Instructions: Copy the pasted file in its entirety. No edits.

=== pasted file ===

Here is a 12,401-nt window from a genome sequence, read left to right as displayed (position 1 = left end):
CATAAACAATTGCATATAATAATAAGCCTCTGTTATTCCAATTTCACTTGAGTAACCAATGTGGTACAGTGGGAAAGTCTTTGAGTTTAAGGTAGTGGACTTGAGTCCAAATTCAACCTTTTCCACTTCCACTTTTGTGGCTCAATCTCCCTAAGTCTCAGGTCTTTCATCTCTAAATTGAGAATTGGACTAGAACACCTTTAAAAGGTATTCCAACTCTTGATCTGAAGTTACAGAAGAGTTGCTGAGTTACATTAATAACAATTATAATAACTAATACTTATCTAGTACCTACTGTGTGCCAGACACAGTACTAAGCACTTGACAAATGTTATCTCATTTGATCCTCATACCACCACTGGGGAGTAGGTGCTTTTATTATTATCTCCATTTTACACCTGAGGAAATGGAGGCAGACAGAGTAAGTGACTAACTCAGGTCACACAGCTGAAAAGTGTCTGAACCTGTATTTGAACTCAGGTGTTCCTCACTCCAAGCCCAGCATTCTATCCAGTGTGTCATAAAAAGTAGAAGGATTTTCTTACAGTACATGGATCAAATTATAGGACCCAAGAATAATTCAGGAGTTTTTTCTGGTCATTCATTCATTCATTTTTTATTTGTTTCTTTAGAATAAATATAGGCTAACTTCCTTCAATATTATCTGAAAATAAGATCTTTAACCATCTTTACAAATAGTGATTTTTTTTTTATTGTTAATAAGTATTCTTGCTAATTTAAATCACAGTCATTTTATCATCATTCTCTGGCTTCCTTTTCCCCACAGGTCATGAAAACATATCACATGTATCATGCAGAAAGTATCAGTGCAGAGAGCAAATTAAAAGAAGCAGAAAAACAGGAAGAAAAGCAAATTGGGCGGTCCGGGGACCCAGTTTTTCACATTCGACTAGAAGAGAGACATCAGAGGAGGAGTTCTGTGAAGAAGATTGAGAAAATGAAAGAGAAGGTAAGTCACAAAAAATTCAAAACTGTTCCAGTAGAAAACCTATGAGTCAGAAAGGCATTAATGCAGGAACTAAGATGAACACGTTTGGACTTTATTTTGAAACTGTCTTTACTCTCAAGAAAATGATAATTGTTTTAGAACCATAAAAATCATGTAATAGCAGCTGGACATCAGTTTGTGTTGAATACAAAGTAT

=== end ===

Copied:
Here is a 12,401-nt window from a genome sequence, read left to right as displayed (position 1 = left end):
CATAAACAATTGCATATAATAATAAGCCTCTGTTATTCCAATTTCACTTGAGTAACCAATGTGGTACAGTGGGAAAGTCTTTGAGTTTAAGGTAGTGGACTTGAGTCCAAATTCAACCTTTTCCACTTCCACTTTTGTGGCTCAATCTCCCTAAGTCTCAGGTCTTTCATCTCTAAATTGAGAATTGGACTAGAACACCTTTAAAAGGTATTCCAACTCTTGATCTGAAGTTACAGAAGAGTTGCTGAGTTACATTAATAACAATTATAATAACTAATACTTATCTAGTACCTACTGTGTGCCAGACACAGTACTAAGCACTTGACAAATGTTATCTCATTTGATCCTCATACCACCACTGGGGAGTAGGTGCTTTTATTATTATCTCCATTTTACACCTGAGGAAATGGAGGCAGACAGAGTAAGTGACTAACTCAGGTCACACAGCTGAAAAGTGTCTGAACCTGTATTTGAACTCAGGTGTTCCTCACTCCAAGCCCAGCATTCTATCCAGTGTGTCATAAAAAGTAGAAGGATTTTCTTACAGTACATGGATCAAATTATAGGACCCAAGAATAATTCAGGAGTTTTTTCTGGTCATTCATTCATTCATTTTTTATTTGTTTCTTTAGAATAAATATAGGCTAACTTCCTTCAATATTATCTGAAAATAAGATCTTTAACCATCTTTACAAATAGTGATTTTTTTTTTATTGTTAATAAGTATTCTTGCTAATTTAAATCACAGTCATTTTATCATCATTCTCTGGCTTCCTTTTCCCCACAGGTCATGAAAACATATCACATGTATCATGCAGAAAGTATCAGTGCAGAGAGCAAATTAAAAGAAGCAGAAAAACAGGAAGAAAAGCAAATTGGGCGGTCCGGGGACCCAGTTTTTCACATTCGACTAGAAGAGAGACATCAGAGGAGGAGTTCTGTGAAGAAGATTGAGAAAATGAAAGAGAAGGTAAGTCACAAAAAATTCAAAACTGTTCCAGTAGAAAACCTATGAGTCAGAAAGGCATTAATGCAGGAACTAAGATGAACACGTTTGGACTTTATTTTGAAACTGTCTTTACTCTCAAGAAAATGATAATTGTTTTAGAACCATAAAAATCATGTAATAGCAGCTGGACATCAGTTTGTGTTGAATACAAAGTAT